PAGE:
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Cover International Relations of the Middle East

8. Regionalism and Shifting Alliances in the Middle East  

Louise Fawcett

This chapter offers an overview of the changing dynamics of regionalism and alliance-making in the Middle East, covering processes that are closely related to states’ foreign and domestic policy choices. It examines practices of regionalism alongside international relations approaches that consider the varied explanations of the roles of ideas, interests, and domestic and external agency. It also demonstrates the loose fit between traditional, international relations concerns and regional realities, citing the EU as an example that cannot be considered a useful model for a region like the Middle East. The chapter combines domestic, regional, and international factors to review the Middle East’s slow record in terms of successful institution-building and alliance volatility. It considers the theory and practice of regional cooperation in the Middle East and North Africa (MENA) and how the Middle East experience relates to comparative studies of regionalism.

Chapter

Cover Contemporary Terrorism Studies

13. Longevity of Terrorist Groups  

Leena Malkki

This chapter explores the average longevity, characteristics, and operational environment of terrorist groups. A large number of terrorist groups do not survive their first year, while the average lifespan of terrorist organizations is around 8–9 years. Large groups tend to have a longer lifespan than smaller ones, especially if they form alliances. The chapter also looks into factors motivating groups to continue with violent attacks. Such factors include specific state and group characteristics and intergroup relations. It examines the instrumental model and the organizational model and looks into the rationality behind terrorist decision-making.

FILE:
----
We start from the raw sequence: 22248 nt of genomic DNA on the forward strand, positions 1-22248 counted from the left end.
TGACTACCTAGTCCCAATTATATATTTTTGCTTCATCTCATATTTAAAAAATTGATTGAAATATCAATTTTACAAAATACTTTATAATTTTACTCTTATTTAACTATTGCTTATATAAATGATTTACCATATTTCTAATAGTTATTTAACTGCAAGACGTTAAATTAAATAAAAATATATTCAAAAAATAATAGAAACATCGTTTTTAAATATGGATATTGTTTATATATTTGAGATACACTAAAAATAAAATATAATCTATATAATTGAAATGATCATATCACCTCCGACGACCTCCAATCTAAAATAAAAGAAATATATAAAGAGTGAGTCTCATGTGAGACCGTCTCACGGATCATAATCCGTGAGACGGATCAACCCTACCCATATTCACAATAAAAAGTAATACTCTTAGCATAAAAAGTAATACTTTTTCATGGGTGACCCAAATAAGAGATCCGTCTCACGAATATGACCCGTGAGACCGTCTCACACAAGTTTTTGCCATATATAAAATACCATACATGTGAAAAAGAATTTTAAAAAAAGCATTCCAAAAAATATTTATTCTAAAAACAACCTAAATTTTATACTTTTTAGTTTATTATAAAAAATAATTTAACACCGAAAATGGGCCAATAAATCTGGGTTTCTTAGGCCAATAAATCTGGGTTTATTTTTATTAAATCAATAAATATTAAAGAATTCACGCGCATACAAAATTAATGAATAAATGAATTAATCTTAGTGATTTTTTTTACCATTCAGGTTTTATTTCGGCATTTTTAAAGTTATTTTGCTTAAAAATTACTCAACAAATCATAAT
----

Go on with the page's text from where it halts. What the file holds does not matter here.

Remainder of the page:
Chapter

Cover International Relations of the Middle East

9. Regionalism and Alliances in the Middle East  

Louise Fawcett

This chapter describes the changing dynamics of regionalism and alliance-making in the Middle East, processes that are closely related to and reflect states' foreign and domestic policy choices. The Middle East is not a region without regionalism at the societal or interstate level. There have been multiple forces for cooperation, particularly in the Arab world, based upon common identity, interests and beliefs; multiple alliances that intersect the Arab and non-Arab world; and evidence of cooperation in both broader and narrower regional settings like the Gulf. Global as well as regional trends and influences also push the Middle East into new arenas of cooperation. However, outcomes are mixed: an array of factors including regime insecurity, local rivalries, and external influence inhibit attempts at regional cooperation. Events since the Arab Spring have presented opportunities but also further challenges for Arab regional institutions as new divides and regional alignments emerge.